Of course, nailing an opponent with a mid-combat Moonmist is just about the greatest reason there is in Magic to let loose a verbal howl. Try it!

Spirit of Enlightenment

The long-departed are generally revered as founts of wisdom and inspiration. Fortunately, many Spirits like to stick around in Magic, passing on the power and prestige of generations past. Just as you'd suspect, Magic has had a long time to dabble with the ephemeral dead, including multiple sets where Spirits were extremely important.

Hollowhenge Spirit | Art by Lars Grant-West

They have not forgotten.

Ghosts of the Past

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Now these are the kind of lords that work the hardest. Throughout all of Magic, they've collected a variety of interesting and powerful Spirits with unique effects:

Hollowhenge Spirit
Drogskol Captain

Thanks to Moorland Haunt, killing Spirits isn't a permanent solution. Karmic Guide can attest to that as well. With the creature-based recursion, Spirits eschewed the more prominent spell focus seen in some more recent decks. But make no mistake: they haven't forgotten about Lingering Souls or Midnight Haunting—they just decided those weren't needed here!

Of course, this approach is predicated by having a lord or two floating about. If you're not using Drift of Phantasms to find the Drogskol Captain, it's surely to find Guiding Sprit so you can slowly search out every lord in the deck!

The Alliance

Not all those who parade in the court of tribal affairs are leading a legion of one lineage. There is another way to follow, and in turn be rewarded by, a leader: democracy. Unlike those that share a creature type through what they are, Allies share their strength through what they do.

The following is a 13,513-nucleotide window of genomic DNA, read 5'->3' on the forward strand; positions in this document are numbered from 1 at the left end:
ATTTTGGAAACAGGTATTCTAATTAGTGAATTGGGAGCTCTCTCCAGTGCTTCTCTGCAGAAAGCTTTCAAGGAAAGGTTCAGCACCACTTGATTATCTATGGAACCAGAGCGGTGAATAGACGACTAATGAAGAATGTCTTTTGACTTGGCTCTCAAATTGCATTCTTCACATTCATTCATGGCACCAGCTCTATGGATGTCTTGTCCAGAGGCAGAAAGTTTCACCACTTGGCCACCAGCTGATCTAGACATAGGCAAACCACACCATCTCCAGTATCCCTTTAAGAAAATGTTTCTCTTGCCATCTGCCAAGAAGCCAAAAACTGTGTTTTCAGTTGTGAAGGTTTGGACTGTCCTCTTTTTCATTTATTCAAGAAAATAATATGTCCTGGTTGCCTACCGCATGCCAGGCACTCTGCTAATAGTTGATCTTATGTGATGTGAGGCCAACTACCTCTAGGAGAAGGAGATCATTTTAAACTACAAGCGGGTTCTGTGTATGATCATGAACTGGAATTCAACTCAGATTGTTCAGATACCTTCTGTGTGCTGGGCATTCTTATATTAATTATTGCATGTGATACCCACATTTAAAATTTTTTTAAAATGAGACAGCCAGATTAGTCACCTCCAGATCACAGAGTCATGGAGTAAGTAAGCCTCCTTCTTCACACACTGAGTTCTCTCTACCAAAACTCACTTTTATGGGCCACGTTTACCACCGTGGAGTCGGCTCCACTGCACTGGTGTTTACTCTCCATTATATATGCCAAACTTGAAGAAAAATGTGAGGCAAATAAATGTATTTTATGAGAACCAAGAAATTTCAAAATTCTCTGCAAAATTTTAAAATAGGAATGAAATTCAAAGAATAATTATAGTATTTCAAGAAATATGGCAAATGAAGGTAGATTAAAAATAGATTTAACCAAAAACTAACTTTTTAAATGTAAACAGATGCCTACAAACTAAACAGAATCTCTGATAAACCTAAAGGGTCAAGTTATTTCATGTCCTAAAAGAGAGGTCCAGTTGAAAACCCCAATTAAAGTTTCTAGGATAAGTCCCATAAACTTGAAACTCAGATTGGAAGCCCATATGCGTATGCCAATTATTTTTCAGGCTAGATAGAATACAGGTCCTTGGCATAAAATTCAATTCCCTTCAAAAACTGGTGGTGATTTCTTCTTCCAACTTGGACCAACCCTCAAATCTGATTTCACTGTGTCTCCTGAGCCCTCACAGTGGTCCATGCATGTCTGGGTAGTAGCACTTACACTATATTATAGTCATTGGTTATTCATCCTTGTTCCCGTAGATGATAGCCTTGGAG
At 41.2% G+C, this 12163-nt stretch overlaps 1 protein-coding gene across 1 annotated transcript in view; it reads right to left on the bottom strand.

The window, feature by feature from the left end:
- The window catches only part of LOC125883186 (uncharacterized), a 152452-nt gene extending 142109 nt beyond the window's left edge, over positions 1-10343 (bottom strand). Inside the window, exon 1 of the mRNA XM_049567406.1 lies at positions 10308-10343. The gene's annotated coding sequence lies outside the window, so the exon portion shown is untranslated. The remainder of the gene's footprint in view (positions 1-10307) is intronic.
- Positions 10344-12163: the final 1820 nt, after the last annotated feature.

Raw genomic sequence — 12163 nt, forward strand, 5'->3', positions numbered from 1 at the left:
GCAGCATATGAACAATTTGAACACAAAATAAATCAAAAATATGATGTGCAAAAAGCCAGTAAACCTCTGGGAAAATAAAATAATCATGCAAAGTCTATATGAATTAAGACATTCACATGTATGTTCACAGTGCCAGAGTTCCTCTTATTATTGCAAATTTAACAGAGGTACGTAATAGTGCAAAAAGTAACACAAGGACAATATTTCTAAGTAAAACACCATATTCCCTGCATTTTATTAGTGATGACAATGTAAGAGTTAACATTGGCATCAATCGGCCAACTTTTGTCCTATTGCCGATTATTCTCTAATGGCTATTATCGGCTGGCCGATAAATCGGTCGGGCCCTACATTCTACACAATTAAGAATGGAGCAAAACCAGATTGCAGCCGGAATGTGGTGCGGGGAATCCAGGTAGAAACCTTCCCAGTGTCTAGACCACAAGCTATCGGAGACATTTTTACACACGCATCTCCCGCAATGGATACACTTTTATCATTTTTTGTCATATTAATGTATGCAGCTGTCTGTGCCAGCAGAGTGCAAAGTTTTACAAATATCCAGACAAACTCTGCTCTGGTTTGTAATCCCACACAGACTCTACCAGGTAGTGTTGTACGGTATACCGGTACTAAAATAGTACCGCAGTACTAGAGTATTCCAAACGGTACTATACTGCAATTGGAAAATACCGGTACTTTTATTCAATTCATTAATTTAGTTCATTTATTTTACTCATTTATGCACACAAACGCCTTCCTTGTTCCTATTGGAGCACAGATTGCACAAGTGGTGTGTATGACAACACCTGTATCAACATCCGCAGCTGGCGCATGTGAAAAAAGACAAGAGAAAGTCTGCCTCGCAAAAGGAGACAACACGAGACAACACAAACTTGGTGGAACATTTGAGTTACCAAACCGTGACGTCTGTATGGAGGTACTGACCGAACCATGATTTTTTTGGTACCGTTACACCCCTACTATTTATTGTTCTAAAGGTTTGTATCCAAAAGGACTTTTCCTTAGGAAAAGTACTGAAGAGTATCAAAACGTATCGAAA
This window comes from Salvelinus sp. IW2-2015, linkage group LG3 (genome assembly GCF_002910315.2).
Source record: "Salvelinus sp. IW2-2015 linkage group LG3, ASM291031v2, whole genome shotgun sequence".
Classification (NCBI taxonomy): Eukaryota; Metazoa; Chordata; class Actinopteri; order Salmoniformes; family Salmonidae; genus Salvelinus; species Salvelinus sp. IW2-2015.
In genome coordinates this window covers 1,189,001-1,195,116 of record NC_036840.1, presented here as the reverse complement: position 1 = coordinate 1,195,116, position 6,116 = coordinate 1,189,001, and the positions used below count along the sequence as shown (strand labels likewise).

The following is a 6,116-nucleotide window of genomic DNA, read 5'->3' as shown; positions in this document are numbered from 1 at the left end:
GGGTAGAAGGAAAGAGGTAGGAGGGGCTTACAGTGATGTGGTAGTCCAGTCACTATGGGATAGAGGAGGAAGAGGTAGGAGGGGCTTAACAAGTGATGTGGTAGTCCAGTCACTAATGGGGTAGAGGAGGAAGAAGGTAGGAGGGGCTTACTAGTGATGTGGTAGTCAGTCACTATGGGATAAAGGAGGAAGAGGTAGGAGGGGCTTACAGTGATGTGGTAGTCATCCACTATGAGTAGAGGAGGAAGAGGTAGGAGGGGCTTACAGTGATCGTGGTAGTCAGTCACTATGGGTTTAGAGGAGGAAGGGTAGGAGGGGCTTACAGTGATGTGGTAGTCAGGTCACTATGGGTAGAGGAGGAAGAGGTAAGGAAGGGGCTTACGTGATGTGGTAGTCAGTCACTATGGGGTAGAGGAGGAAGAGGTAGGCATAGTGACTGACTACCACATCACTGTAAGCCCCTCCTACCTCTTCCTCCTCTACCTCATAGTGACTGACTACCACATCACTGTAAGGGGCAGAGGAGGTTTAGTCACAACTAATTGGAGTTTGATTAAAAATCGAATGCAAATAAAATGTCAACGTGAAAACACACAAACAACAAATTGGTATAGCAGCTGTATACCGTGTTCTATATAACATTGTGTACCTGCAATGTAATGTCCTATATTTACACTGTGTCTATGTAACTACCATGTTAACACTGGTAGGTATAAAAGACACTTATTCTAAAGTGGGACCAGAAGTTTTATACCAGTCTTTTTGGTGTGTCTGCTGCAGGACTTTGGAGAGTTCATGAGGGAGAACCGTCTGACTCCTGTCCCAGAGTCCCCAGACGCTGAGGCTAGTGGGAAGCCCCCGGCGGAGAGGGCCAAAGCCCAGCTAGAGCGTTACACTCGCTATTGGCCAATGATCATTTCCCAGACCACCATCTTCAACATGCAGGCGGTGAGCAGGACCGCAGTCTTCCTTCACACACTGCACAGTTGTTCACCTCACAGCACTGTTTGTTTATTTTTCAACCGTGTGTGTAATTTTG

Kazuul Warlord | Art by Kev Walker

And you thought autocracies were awesome? It's cooperative teamwork that gets the job done.

Vanguard of your Destruction

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The Alliance of Allies is a ragtag group of fighters, led nominally by a Kazuul Warlord or other temporary prime minister. Unlike other tribes that strictly require their lords to do the heavy lifting, every one of the Allies contributes small pieces along the way. Individually, each would be a difficult argument to call a "lord," but when you begin adding them up the mass effect of rallying races as one can overpower any threat.

There are a few individuals who can stand up as the leader for a time, each bringing something different to the table:

  • Kabira Evangel grants protection to all Allies, letting them swiftly strike the enemy without worry.
  • Talus Paladin grants lifelink to Allies, bringing to bear the ability to rapidly replenish the resource of life even as they devastate an opponent.
  • Kazuul Warlord amplifies every Ally, increasing everyone by +1/+1 increments for each individual who joins.
  • Murasa Pyromancer is the tactical nuclear weapon of the Allies, entering the battlefield and focusing all the power of the Alliance into a precise point of destruction.
Kazuul Warlord
Talus Paladin

When I've touched on Ally decks before, it's generally been as a heavily multicolored affair. This approach is much more in line with the usual tribal expectation of two colors. Never forget, however, that Allies recruit from all colors of Magic, and therein lies the greatest strength of all—there are more lords to lead than in any other group.

Tree Huggers

While I've specifically avoided some of the most common lords you will find—Goblin King, Cemetery Reaper, and many more—I just couldn't resist taking up the environmentally conscious banner of the Elves.

Joraga Warcaller | Art by Steven Belledin

Elves are arguably the oldest tribe to be formed, and the most favored among fans, but it wasn't until Invasion—nearly to Magic's midpoint to today!—that Elves received a "modern" lord in Elvish Champion. I am obligated, though, to point out that Eladamri, Lord of Leaves came shortly beforehand.